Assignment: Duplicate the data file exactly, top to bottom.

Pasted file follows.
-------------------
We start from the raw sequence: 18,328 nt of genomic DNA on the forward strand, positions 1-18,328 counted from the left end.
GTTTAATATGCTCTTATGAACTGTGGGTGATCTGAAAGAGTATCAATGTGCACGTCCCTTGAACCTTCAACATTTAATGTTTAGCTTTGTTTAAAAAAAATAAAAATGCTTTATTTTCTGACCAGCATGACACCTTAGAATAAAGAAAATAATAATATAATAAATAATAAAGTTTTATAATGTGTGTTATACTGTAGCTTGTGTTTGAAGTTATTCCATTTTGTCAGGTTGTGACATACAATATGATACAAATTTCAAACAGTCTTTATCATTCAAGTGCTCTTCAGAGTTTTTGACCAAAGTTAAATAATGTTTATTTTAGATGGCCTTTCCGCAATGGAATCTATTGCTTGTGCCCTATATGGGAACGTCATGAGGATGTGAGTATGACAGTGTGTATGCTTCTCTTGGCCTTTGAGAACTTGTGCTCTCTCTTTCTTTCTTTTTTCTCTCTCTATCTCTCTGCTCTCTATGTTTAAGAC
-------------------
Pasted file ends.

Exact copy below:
We start from the raw sequence: 18,328 nt of genomic DNA on the forward strand, positions 1-18,328 counted from the left end.
GTTTAATATGCTCTTATGAACTGTGGGTGATCTGAAAGAGTATCAATGTGCACGTCCCTTGAACCTTCAACATTTAATGTTTAGCTTTGTTTAAAAAAAATAAAAATGCTTTATTTTCTGACCAGCATGACACCTTAGAATAAAGAAAATAATAATATAATAAATAATAAAGTTTTATAATGTGTGTTATACTGTAGCTTGTGTTTGAAGTTATTCCATTTTGTCAGGTTGTGACATACAATATGATACAAATTTCAAACAGTCTTTATCATTCAAGTGCTCTTCAGAGTTTTTGACCAAAGTTAAATAATGTTTATTTTAGATGGCCTTTCCGCAATGGAATCTATTGCTTGTGCCCTATATGGGAACGTCATGAGGATGTGAGTATGACAGTGTGTATGCTTCTCTTGGCCTTTGAGAACTTGTGCTCTCTCTTTCTTTCTTTTTTCTCTCTCTATCTCTCTGCTCTCTATGTTTAAGAC